Untapped Potential in Renewables, Infrastructure and Manufacturing

Renewable energy has been the focal point of several investment incentives given to foreign and local investors (and consisting of benefits, such as tax holidays or the provision of appropriate real estate at discounted rates). The Vietnamese government has doubled down on its efforts to develop the domestic power grid by attracting more overseas global players and other foreign investors to increase their interest in Vietnam.

As is common in Vietnam, the government has accompanied this development with a resolution (No 55-NQ/TW), which was published on 11 February 2020 and clusters around the “orientation of Vietnam’s National Energy Development Strategy to 2030 with a vision to 2045”. In this public statement, the Vietnamese government announced its plans to develop the national power supply and distribution towards a more sustainable and self-sufficient future. As one of its core motivations, it names “[...] Developing breakthrough mechanisms and policies to encourage and promote the strong development of renewable energy sources, so as to fully replace fossil energy sources.” With this in mind and following the government’s proclamation that it intends to double the capacity of domestic power production by 2030, the conditions for investment in the renewable energy industry are currently more favourable than ever.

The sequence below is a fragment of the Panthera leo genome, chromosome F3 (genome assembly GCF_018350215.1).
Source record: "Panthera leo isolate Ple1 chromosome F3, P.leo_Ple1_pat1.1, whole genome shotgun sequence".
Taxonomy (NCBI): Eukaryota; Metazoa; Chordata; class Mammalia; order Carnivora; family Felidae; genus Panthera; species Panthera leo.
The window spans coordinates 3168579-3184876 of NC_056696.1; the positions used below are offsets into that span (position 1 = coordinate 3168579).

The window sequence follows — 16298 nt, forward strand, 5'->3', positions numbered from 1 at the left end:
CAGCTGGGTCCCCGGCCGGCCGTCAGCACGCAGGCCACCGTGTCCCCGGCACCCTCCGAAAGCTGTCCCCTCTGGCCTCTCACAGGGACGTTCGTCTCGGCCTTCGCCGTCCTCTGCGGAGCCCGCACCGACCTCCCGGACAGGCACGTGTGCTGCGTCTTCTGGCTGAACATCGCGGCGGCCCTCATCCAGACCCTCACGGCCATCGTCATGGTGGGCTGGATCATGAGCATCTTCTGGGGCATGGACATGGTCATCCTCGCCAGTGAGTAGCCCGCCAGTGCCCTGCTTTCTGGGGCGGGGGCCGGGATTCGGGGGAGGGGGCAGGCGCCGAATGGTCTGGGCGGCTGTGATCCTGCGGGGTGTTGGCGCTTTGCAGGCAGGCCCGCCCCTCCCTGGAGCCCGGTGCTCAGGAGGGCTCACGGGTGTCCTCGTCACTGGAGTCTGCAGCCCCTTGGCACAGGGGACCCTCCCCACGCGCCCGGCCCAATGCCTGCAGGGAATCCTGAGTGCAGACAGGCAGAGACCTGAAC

Infrastructure is poised to remain one of the most important and lucrative segments for development and expansion in Vietnam for many years to come. Sectors including freight infrastructure (ports, warehouses, industrial zones, road and rail), water supply, waste treatment, or telecommunications infrastructure – much like the national electricity supply mentioned above – are currently underdeveloped and cannot cater to Vietnam’s hunger for growth. Foreign companies coming into this environment can add a lot of value through their know-how and expertise, which domestic contractors often lack. Here, Vietnam is also undergoing a gradual shift towards "Goldilocks conditions".